Actual and simulated microgravity induces hypovolemia and cardiovascular deconditioning, associated with vascular dysfunction. We hypothesized that vasoconstriction of skin microcirculatory bed should be altered following 7 days of simulated microgravity in order to maintain cardiovascular homeostasis during active standing. Eight healthy men were studied before and after 7 days of simulated microgravity modeled by dry immersion (DI). Changes of plasma volume and orthostatic tolerance were evaluated. Calf skin blood flow (laser-Doppler flowmetry), ECG and blood pressure signal during a 10-min stand test were recorded, and skin vascular resistance, central hemodynamics, baroreflex sensitivity and heart rate variability were estimated. After DI we observed increased calf skin vascular resistance in the standing position (12.0 ± 1.0 AU-after- vs. 6.8 ± 1.4 AU-before), while supine it was unchanged. Cardiovascular deconditioning was confirmed by greater tachycardia on standing and by hypovolemia (-16 ± 3% at day 7 of DI). Total peripheral resistance and indices of cardiovascular autonomic control were not modified. In conclusion, unchanged autonomic control and total peripheral resistance suggest that increased skin vasoconstriction to standing involves rather local mechanisms-as venoarteriolar reflex-and might compensate insufficient vasoconstriction of other vascular beds.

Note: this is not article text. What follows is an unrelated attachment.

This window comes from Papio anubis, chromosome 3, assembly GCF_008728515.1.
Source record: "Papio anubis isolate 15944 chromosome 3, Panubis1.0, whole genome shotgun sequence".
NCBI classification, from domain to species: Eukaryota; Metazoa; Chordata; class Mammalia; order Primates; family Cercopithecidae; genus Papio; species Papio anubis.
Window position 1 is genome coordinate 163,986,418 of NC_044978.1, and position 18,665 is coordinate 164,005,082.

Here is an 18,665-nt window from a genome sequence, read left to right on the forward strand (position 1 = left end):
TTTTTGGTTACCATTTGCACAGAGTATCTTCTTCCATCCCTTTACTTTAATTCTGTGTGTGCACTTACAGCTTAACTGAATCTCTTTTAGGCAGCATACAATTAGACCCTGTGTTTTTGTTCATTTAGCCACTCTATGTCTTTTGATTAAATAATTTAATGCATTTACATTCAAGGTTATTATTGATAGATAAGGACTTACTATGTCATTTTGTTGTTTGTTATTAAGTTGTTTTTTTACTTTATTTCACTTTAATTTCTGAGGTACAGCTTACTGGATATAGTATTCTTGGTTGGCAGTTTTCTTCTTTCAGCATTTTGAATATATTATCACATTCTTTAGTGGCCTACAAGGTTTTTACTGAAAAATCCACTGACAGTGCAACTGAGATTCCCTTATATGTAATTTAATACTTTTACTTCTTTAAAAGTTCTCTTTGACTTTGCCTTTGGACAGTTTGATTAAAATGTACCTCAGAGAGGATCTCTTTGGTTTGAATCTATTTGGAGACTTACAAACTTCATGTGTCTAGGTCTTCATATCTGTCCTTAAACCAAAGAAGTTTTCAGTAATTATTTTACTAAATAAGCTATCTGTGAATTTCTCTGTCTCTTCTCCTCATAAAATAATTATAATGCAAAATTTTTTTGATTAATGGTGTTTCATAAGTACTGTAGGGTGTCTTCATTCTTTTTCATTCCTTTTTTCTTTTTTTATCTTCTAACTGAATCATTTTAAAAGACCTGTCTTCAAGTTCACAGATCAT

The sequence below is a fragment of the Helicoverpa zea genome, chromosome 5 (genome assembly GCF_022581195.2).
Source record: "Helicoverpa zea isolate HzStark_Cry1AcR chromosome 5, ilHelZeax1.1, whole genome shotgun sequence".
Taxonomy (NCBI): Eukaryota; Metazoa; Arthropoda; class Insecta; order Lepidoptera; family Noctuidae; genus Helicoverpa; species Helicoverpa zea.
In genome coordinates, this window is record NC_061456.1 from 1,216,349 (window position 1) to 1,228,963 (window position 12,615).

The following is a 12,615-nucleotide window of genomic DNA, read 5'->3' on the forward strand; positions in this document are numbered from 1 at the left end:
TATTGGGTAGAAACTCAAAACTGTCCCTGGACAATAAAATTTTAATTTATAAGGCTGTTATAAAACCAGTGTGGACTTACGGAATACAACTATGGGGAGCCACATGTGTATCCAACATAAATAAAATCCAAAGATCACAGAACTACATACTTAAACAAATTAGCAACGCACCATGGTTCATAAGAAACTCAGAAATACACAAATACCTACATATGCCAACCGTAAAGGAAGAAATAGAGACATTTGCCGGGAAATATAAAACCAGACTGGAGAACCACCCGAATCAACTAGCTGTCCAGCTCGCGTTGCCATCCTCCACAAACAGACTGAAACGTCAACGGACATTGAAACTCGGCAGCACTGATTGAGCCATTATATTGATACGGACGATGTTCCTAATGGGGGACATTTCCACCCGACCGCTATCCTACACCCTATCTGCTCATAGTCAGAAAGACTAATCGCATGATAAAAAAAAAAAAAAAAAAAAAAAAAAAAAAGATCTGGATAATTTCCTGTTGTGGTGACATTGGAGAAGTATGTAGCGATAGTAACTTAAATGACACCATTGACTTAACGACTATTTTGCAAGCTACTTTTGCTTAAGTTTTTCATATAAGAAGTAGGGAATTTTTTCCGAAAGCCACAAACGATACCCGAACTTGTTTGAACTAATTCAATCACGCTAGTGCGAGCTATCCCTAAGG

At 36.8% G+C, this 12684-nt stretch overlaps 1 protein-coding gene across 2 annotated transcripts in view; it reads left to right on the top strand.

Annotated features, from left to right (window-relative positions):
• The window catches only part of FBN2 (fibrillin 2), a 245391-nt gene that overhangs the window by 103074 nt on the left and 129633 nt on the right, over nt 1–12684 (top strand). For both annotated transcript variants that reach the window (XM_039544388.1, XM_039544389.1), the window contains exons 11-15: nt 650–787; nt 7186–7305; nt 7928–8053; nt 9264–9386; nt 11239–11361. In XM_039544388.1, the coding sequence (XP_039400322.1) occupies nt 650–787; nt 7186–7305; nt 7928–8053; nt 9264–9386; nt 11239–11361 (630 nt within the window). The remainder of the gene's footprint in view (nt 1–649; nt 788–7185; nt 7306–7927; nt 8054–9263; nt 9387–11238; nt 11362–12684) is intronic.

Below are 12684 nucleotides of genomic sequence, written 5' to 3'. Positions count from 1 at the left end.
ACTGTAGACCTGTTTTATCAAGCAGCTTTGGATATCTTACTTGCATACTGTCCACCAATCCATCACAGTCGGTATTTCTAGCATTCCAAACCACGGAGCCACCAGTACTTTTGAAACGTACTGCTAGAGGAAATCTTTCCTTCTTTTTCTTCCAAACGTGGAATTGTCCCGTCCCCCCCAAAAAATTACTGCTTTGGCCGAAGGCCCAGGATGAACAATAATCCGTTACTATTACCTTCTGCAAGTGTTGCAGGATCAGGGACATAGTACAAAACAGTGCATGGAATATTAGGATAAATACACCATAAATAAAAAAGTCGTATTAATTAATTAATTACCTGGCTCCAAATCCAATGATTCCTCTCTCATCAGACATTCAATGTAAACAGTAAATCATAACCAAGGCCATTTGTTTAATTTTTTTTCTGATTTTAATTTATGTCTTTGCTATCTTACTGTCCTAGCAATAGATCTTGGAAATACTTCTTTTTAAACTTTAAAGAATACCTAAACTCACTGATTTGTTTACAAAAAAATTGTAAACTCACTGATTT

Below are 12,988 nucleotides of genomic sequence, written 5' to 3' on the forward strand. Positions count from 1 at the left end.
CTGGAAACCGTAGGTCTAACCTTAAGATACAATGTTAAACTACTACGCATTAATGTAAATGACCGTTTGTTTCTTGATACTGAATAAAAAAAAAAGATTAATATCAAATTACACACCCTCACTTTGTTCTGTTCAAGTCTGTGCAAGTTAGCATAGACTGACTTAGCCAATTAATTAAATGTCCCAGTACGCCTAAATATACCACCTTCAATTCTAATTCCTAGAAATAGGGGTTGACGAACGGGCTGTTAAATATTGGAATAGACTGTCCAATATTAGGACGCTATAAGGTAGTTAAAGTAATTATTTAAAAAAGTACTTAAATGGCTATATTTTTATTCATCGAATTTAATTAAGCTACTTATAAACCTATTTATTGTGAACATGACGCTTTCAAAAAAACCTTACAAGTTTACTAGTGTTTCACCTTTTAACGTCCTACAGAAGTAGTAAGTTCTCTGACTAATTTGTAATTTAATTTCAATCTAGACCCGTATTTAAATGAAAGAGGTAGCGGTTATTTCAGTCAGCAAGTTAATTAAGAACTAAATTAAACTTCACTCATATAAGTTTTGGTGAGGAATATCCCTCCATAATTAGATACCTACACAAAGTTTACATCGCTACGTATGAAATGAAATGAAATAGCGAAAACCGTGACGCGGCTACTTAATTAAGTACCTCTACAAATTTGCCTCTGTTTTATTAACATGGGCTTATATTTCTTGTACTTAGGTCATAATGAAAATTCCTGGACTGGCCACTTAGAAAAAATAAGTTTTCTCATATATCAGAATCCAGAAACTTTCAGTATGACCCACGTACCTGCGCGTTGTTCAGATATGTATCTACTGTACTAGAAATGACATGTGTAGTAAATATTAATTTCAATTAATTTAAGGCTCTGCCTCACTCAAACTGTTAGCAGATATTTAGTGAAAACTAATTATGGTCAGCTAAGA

2D electrophoresis (2-DE) is still a widely used proteomic method despite the availability of high-throughput approaches for protein identification. However, a literature survey only revealed a relatively small number of 2-DE-based studies of human blood proteome. We critically reviewed comparative 2-DE-based proteomic studies, in which groups of patients under examination involved more than ten individuals. Limitation on the number of samples is explained by the requirement to take into account the individual variation of blood proteome. The scanty amount of statistical data on quantitative variations of normal blood proteome may be one of the reasons for the poor applicability of proteomic biomarkers in clinical diagnostics.
Smooth muscle alpha actin (SMA) is a cytoskeletal protein expressed by mesenchymal and smooth muscle cell types, including mural cells (vascular smooth muscle cells and pericytes). Using Bacterial Artificial Chromosome (BAC) recombineering technology, we generated transgenic reporter mice that express a membrane localized cherry red fluorescent protein (mCherry), driven by the full-length SMA promoter and intronic sequences. We determined that the founders and F1 progeny of five independent lines contain 1-3 copies of the mCherry-substituted BAC vector. Furthermore, we characterized the expression of SMA-mCherry in relation to endogenous SMA in the embryo and in adult tissues, and found that the transgenic reporter in each line recapitulated endogenous SMA expression at all time points. We were also able to isolate SMA expressing cells from embryonic tissues using fluorescence-activated cell sorting (FACS). We demonstrated that this marker can be combined with other vital fluorescent reporters and it can be used for live imaging of embryonic cardiodynamics. Therefore, these transgenic mice will be useful for isolating live SMA-expressing cells via FACS and for studying the emergence, behavior, and regulation of SMA-expressing cells, including vascular smooth muscle cells and pericytes throughout embryonic and postnatal development.